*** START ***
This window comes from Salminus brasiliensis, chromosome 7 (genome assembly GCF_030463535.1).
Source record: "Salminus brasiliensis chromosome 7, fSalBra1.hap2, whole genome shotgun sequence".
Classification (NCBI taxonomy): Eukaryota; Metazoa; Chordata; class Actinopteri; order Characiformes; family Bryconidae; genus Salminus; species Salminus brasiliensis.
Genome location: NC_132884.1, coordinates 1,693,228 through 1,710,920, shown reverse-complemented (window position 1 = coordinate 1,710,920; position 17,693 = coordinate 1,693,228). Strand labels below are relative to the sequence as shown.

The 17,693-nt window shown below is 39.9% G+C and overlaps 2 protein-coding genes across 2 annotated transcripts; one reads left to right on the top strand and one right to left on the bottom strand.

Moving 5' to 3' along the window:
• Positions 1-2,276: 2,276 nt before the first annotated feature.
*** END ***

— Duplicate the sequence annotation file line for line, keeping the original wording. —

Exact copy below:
This window comes from Salminus brasiliensis, chromosome 7 (genome assembly GCF_030463535.1).
Source record: "Salminus brasiliensis chromosome 7, fSalBra1.hap2, whole genome shotgun sequence".
Classification (NCBI taxonomy): Eukaryota; Metazoa; Chordata; class Actinopteri; order Characiformes; family Bryconidae; genus Salminus; species Salminus brasiliensis.
Genome location: NC_132884.1, coordinates 1,693,228 through 1,710,920, shown reverse-complemented (window position 1 = coordinate 1,710,920; position 17,693 = coordinate 1,693,228). Strand labels below are relative to the sequence as shown.

The 17,693-nt window shown below is 39.9% G+C and overlaps 2 protein-coding genes across 2 annotated transcripts; one reads left to right on the top strand and one right to left on the bottom strand.

Moving 5' to 3' along the window:
• Positions 1-2,276: 2,276 nt before the first annotated feature.